The high throughput genotyping group consists of three ABI model 377 DNA sequencers and high throughput robotics. The group has a capacity of approximately 1.25 million microsatellite marker genotypes per year. Recent projects include whole genome scans for autism, celiac disease, bipolar disorder, and several skin disorders.
The molecular genetics laboratories investigate a host of Mendelian and complex human disorders. Several current studies focus on various forms of epilepsy, including both Mendelian and complex etiologies. The study of complex genetic traits ranges from the analysis of large numbers of extended bipolar disorder pedigrees, to the study of affected sib pairs with celiac disease or autism, to behavioral genetic studies of working memory and fear conditioning as potential endophenotypes to guide the study of human anxiety disorders and schizophrenia, respectively.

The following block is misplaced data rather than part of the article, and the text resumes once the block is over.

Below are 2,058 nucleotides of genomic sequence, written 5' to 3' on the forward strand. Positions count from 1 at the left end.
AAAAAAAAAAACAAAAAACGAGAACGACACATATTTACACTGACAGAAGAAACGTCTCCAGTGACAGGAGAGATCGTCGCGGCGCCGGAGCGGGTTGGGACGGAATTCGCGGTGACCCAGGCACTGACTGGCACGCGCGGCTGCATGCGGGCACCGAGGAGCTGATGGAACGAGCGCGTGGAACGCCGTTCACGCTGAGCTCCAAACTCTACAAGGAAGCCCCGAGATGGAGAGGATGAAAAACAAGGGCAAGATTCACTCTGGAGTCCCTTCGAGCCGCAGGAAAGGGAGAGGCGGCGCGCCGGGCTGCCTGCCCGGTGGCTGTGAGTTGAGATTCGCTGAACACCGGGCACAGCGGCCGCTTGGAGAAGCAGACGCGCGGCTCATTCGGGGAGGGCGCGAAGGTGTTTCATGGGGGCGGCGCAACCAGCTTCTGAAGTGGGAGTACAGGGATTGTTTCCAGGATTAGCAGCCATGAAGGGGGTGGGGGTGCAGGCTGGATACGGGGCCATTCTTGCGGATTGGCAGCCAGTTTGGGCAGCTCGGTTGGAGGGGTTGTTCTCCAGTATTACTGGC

Statistical and population genetic studies range from genetic epidemiological study of heart disease and breast cancer to genetic modeling of disease parameters for complex traits to the comparative analysis of allelic variation and environment in populations of Korean ancestry throughout the world. The Division includes a major focus on the development of new statistical tools for the analysis of complex traits and on the evaluation of current statistical programs.
The major focus of this group is the development of strategies and methods to map and identify complex trait alleles. This Division and others at the CGC collaborate with Columbia University scientists to study the genetic basis of diabetes in mice and humans. Another focus of this Division is the development of computational and bioinformatic approaches to predict the effect of single nucleotide polymorphisms on resulting protein structure or function.